1890 Institution Teaching, Research and Extension Capacity Building Grants (CBG) Program

The 1890 CBG is intended to strengthen teaching, research and extension programs in the food and agricultural sciences by building the institutional capacities of the 1890 Land-Grant Institutions,including Tuskegee University, West Virginia State University, and Central State University (per Section 7129 of Pub. L. 113-79). The CBG program supports projects that strengthen teaching programs in the food and agricultural sciences in the need areas of curriculum design and materials development, faculty development, and others. CBG supports projects that strengthen research and extension programs in need areas of studies and experimentation, extension program development support systems, and others. The CBG also support integrated project grants. The intent of this initiative is to increase and strengthen food and agriculture sciences at the 1890s through integration of education, research and extension. Applications submitted to CBG must address at least one of the following NIFA strategic goals: sustainable bioenergy; food security; childhood obesity prevention; or food safety. See RFA for details. Continue reading

Grants for Local Food Producer Outreach, Education, and Training to Enhance Food Safety and FDA Food Safety Modernization Act

(FSMA) Compliance (U01) Application Due Date(s)

April 21, 2016, by 11:59 PM Eastern Time.  https://grants.nih.gov/grants/guide/rfa-files/RFA-FD-16-002.html

 Purposes and Principles

The Food and Drug Administration’s (FDA), Center for Food Safety and Applied Nutrition (CFSAN), is announcing the availability of a limited competition Cooperative Agreement.  The estimated amount of funds available for support of this cooperative agreement is $1,500,000 (direct and indirect costs) for fiscal year 2016.  It is anticipated that at least an additional two (2) years of support may be available, depending on annual appropriations and successful performance.

The intent of this cooperative agreement is to fund entities that have active working relationships with local food producers, processors, or enterprises and/or organizations that have demonstrated experience developing and providing science-based, culturally specific food safety training, education and outreach, for local food producers and processors, with an emphasis on those that are involved in diversified, sustainable, organic and identity-preserved agricultural operations; beginning and socially disadvantaged farmers; value-added farm businesses and small-size processors; and direct and intermediate supply chain participants.  Subcontracts to other organizations that meet the intent noted above are encouraged.  It is expected that applicants will specifically include collaboration between and among national and regional food safety leaders; relevant diversified, sustainable, organic and identity-preserved agricultural businesses or organizations; colleges, universities and related land grant cooperative extension programs; and  regional and local food sector organizations, among others, in order to reach the intended audience.  In addition, applicants are expected to collaborate with the established FDA Food Safety Modernization Act (FSMA) Alliances. Extensive cooperation and coordination with FDA CFSAN and other FDA program offices, the National Coordination and Regional Centers (established under the “National Food Safety Training, Education, Extension, Outreach and Technical Assistance Program”), and FDA’s FSMA partners at the United States Department of Agriculture (USDA) and other Federal organizations that have a vested interest in food safety among local food producer stakeholders is also expected.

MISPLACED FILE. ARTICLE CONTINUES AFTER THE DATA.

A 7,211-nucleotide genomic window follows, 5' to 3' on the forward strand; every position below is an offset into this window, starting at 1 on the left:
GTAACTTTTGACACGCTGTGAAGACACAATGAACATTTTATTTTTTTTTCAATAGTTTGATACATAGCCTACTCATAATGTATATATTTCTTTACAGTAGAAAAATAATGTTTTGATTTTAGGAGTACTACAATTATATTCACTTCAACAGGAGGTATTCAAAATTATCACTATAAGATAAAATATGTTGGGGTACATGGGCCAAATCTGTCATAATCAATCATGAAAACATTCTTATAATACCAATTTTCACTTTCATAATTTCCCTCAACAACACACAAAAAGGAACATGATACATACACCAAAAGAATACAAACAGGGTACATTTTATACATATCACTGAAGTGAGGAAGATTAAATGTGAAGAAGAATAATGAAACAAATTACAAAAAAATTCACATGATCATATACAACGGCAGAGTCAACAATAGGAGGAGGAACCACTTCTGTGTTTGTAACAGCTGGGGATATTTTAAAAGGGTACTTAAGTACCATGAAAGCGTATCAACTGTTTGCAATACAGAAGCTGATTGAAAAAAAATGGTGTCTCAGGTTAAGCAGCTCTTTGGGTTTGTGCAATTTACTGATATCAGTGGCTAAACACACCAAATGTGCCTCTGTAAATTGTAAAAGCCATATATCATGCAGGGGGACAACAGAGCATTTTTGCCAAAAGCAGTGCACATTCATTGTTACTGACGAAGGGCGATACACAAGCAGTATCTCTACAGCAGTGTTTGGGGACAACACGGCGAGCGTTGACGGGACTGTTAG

The primary objective of this cooperative agreement is to develop and provide training, education, and outreach, and to facilitate identification of appropriate technical assistance resources for local food producers and processors related to applicable federal preventive controls regulations under FSMA, especially the Produce Safety and Preventive Controls for Human Food rules.  In addition, consideration should be given to local food producers not currently subject to the regulatory requirements but that have conveyed an interest in or have identified economic incentives to comply (i.e., marketplace requirements to comply or business growth outlooks) with such regulations.